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People flock from all over the UK to Independence Day

INDEPENDENCE Day at the Wesley Chapel in Frome on Saturday 17th November was a sell-out success with over 200 people coming from afar afield as Folkestone, Edinburgh, Ulverston, Cardiff and beyond – and joining a big Frome crowd.

The event, billed as “a day of debate, conversation, and information-sharing”, was organised by Keep Frome Local, the group founded in 2010 after plans surfaced to build a large supermarket on the Saxonvale site.

Campaigners, councillors, planners, independent businesspeople and others who simply care passionately about where they live, were treated to a richly stimulating day.

The discussions and debates explored all kinds of themes: the economic, social and spiritual value of town centres; survival strategies for independent retailers; the nation’s food habits and the future of our food supply; what our towns, cities and villages might look like in 2050; and new changes to the national planning framework – as well as how to campaign against supermarket expansion.

Duncan Skene, one of the organisers from Keep Frome Local said, “What came over time and time again was people’s passion and commitment to town centres which are vibrant, and have a real sense of individuality and place.”

“To see small businesspeople from Frome and all over the country making new connections and discussing their common experiences was a real thrill. So was taking part in discussions which brought together people fighting for their towns, cities and villages in every corner of the country.”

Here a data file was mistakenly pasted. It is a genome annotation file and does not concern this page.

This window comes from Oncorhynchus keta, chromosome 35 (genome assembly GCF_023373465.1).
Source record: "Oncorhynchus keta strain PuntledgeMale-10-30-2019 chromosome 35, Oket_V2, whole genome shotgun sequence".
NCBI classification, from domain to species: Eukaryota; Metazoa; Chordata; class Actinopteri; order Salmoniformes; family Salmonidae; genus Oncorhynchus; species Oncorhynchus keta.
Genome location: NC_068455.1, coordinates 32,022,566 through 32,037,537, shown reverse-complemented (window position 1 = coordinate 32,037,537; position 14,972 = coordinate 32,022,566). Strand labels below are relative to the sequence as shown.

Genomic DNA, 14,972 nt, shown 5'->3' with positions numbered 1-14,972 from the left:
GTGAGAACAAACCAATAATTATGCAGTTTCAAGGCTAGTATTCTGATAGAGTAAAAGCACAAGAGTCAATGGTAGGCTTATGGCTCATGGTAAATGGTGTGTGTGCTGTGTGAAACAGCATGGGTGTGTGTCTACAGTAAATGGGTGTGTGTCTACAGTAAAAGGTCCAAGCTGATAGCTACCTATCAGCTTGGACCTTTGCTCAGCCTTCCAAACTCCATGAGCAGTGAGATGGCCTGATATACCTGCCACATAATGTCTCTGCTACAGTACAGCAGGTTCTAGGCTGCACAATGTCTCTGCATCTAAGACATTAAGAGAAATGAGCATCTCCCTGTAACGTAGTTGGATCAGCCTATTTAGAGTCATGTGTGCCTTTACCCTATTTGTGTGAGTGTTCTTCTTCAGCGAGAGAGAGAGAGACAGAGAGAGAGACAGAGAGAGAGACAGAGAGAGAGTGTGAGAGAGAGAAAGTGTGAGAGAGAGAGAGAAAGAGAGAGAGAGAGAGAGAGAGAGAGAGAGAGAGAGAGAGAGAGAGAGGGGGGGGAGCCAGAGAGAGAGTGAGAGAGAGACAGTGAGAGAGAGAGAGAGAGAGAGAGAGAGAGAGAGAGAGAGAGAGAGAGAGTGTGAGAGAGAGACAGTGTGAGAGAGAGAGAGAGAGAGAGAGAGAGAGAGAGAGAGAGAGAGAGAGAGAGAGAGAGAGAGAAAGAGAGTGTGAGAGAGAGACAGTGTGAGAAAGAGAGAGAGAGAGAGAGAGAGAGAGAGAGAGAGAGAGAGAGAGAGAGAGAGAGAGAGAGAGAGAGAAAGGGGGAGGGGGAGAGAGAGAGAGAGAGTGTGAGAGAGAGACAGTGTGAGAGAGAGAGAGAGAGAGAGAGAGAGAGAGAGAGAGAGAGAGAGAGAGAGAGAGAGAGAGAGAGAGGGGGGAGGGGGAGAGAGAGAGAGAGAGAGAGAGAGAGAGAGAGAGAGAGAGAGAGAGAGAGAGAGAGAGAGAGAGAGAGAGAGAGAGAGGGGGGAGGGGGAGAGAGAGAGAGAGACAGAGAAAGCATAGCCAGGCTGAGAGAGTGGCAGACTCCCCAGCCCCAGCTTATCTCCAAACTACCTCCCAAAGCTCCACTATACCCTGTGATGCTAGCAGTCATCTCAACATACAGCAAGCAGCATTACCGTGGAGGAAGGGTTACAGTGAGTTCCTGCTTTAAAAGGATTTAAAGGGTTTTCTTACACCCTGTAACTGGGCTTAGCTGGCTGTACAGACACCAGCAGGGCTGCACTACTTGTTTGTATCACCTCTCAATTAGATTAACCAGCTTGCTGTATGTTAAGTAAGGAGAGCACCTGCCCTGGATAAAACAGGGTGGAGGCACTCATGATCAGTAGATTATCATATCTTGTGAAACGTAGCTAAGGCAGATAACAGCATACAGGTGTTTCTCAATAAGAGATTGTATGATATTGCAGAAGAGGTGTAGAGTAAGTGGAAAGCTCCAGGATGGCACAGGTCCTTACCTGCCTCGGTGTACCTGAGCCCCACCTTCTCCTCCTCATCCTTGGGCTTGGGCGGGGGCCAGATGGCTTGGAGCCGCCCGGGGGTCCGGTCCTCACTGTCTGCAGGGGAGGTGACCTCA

Another of the organising team, Janet Weeks said, “Many of the day’s visitors took the chance at lunchtime to follow the guided walk or venture alone into Frome’s town centre and explore our independent retailers for themselves. Others have stayed at local hotels and pubs for the weekend. I think we won many friends and raised Frome’s profile once again as a great destination.”

The afternoon saw Keep Frome local activist John Harris in conversation with food writer Joanna Blythman, who spoke about the changing nature of the UK’s food habits, the enduring strengths of independent food shops, and the growth in innovative initiatives such as food co-operatives. The day ended with a 30-minute session in which many of those present resolved to make Independence Day the first step towards what one speaker from Bridgwater called “a national town centre movement”.

The first hour of Independence Day was broadcast live on Frome FM and the station’s small business show was also broadcast from the venue.

Another Keep Frome Local supporter and organiser, Luke Wilde said, “The visitors really saw Frome at its best.  Independence Day was a great community effort with Frome FM, Frome TV and the young people’s project Edventure all present and contributing, and support from the chamber of commerce, and the Milk Street Brewery, and dozens of local traders.”

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